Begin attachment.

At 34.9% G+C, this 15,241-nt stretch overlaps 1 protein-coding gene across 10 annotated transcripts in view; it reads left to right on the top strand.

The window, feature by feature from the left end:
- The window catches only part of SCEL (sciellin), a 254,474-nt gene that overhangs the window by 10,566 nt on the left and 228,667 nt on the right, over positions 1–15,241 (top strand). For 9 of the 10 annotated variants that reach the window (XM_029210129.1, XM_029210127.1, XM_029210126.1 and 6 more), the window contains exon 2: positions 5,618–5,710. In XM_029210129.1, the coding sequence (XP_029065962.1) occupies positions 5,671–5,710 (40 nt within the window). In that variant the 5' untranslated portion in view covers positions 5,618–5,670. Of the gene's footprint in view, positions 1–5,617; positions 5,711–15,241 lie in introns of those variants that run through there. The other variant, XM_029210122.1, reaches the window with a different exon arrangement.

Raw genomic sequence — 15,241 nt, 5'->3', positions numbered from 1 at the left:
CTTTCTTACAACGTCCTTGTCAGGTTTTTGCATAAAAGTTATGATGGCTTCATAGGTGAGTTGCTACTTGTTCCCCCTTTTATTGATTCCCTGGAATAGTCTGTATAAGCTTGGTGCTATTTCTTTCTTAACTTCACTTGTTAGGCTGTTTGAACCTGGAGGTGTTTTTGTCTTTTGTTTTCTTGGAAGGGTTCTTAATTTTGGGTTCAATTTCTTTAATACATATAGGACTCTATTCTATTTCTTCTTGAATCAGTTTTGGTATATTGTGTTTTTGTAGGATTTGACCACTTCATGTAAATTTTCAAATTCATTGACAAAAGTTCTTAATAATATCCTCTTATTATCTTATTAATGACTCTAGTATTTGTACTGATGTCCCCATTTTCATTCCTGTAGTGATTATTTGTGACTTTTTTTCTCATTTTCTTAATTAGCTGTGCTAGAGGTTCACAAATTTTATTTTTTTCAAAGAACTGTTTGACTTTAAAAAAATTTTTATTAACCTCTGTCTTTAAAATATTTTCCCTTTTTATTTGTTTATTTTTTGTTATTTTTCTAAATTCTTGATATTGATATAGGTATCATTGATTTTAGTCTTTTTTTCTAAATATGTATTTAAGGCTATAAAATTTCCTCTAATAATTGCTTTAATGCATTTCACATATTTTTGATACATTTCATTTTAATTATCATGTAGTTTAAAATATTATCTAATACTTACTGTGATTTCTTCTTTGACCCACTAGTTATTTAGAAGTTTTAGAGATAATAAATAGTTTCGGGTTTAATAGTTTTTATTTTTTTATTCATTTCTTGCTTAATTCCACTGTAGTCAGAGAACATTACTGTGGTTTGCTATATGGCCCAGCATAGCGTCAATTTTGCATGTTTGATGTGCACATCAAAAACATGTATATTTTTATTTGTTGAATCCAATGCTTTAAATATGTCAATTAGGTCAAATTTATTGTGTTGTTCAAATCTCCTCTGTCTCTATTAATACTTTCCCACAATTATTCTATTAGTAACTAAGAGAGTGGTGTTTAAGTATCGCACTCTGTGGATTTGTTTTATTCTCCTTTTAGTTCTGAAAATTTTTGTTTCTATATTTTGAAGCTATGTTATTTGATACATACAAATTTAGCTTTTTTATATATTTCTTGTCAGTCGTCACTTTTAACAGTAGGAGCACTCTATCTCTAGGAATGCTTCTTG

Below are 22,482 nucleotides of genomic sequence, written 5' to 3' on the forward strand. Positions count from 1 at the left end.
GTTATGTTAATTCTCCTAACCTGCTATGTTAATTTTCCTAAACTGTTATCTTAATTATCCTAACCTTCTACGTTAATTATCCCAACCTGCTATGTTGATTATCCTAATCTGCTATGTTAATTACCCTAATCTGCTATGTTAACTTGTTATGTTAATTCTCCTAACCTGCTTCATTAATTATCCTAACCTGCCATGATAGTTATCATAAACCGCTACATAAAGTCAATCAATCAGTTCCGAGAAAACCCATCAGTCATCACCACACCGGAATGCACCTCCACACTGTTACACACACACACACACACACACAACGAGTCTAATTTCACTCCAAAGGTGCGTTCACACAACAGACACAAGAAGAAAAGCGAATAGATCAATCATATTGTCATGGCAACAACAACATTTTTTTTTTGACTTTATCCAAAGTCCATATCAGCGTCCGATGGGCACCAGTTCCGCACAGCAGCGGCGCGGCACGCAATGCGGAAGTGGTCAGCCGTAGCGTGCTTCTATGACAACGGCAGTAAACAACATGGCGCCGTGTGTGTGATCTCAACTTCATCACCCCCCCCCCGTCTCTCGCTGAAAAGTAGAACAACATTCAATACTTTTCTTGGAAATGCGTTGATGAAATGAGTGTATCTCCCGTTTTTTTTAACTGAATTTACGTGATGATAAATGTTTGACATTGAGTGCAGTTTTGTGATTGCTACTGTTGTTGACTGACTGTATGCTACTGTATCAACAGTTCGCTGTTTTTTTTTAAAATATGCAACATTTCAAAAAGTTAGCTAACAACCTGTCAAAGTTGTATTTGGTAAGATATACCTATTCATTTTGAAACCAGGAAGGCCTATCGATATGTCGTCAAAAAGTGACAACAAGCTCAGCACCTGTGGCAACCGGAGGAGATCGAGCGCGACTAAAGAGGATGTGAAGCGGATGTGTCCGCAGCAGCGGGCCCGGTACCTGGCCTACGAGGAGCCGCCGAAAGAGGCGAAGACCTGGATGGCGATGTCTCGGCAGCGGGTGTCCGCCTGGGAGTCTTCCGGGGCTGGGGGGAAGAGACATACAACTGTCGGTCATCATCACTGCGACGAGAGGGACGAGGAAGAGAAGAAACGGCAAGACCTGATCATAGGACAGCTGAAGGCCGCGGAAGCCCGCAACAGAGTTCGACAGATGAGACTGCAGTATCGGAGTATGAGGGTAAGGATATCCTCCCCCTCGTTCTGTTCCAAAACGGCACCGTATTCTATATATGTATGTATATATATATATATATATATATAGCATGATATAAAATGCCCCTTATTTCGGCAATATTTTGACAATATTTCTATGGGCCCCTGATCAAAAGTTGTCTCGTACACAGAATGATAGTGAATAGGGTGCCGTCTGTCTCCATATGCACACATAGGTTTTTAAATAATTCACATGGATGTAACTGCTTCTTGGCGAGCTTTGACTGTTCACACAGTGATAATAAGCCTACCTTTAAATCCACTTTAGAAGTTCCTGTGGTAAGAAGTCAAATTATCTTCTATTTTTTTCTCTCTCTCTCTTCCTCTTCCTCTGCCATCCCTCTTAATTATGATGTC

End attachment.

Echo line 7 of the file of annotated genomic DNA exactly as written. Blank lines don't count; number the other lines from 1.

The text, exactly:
GTTATGTTAATTCTCCTAACCTGCTATGTTAATTTTCCTAAACTGTTATCTTAATTATCCTAACCTTCTACGTTAATTATCCCAACCTGCTATGTTGATTATCCTAATCTGCTATGTTAATTACCCTAATCTGCTATGTTAACTTGTTATGTTAATTCTCCTAACCTGCTTCATTAATTATCCTAACCTGCCATGATAGTTATCATAAACCGCTACATAAAGTCAATCAATCAGTTCCGAGAAAACCCATCAGTCATCACCACACCGGAATGCACCTCCACACTGTTACACACACACACACACACACACAACGAGTCTAATTTCACTCCAAAGGTGCGTTCACACAACAGACACAAGAAGAAAAGCGAATAGATCAATCATATTGTCATGGCAACAACAACATTTTTTTTTTGACTTTATCCAAAGTCCATATCAGCGTCCGATGGGCACCAGTTCCGCACAGCAGCGGCGCGGCACGCAATGCGGAAGTGGTCAGCCGTAGCGTGCTTCTATGACAACGGCAGTAAACAACATGGCGCCGTGTGTGTGATCTCAACTTCATCACCCCCCCCCCGTCTCTCGCTGAAAAGTAGAACAACATTCAATACTTTTCTTGGAAATGCGTTGATGAAATGAGTGTATCTCCCGTTTTTTTTAACTGAATTTACGTGATGATAAATGTTTGACATTGAGTGCAGTTTTGTGATTGCTACTGTTGTTGACTGACTGTATGCTACTGTATCAACAGTTCGCTGTTTTTTTTTAAAATATGCAACATTTCAAAAAGTTAGCTAACAACCTGTCAAAGTTGTATTTGGTAAGATATACCTATTCATTTTGAAACCAGGAAGGCCTATCGATATGTCGTCAAAAAGTGACAACAAGCTCAGCACCTGTGGCAACCGGAGGAGATCGAGCGCGACTAAAGAGGATGTGAAGCGGATGTGTCCGCAGCAGCGGGCCCGGTACCTGGCCTACGAGGAGCCGCCGAAAGAGGCGAAGACCTGGATGGCGATGTCTCGGCAGCGGGTGTCCGCCTGGGAGTCTTCCGGGGCTGGGGGGAAGAGACATACAACTGTCGGTCATCATCACTGCGACGAGAGGGACGAGGAAGAGAAGAAACGGCAAGACCTGATCATAGGACAGCTGAAGGCCGCGGAAGCCCGCAACAGAGTTCGACAGATGAGACTGCAGTATCGGAGTATGAGGGTAAGGATATCCTCCCCCTCGTTCTGTTCCAAAACGGCACCGTATTCTATATATGTATGTATATATATATATATATATATATAGCATGATATAAAATGCCCCTTATTTCGGCAATATTTTGACAATATTTCTATGGGCCCCTGATCAAAAGTTGTCTCGTACACAGAATGATAGTGAATAGGGTGCCGTCTGTCTCCATATGCACACATAGGTTTTTAAATAATTCACATGGATGTAACTGCTTCTTGGCGAGCTTTGACTGTTCACACAGTGATAATAAGCCTACCTTTAAATCCACTTTAGAAGTTCCTGTGGTAAGAAGTCAAATTATCTTCTATTTTTTTCTCTCTCTCTCTTCCTCTTCCTCTGCCATCCCTCTTAATTATGATGTC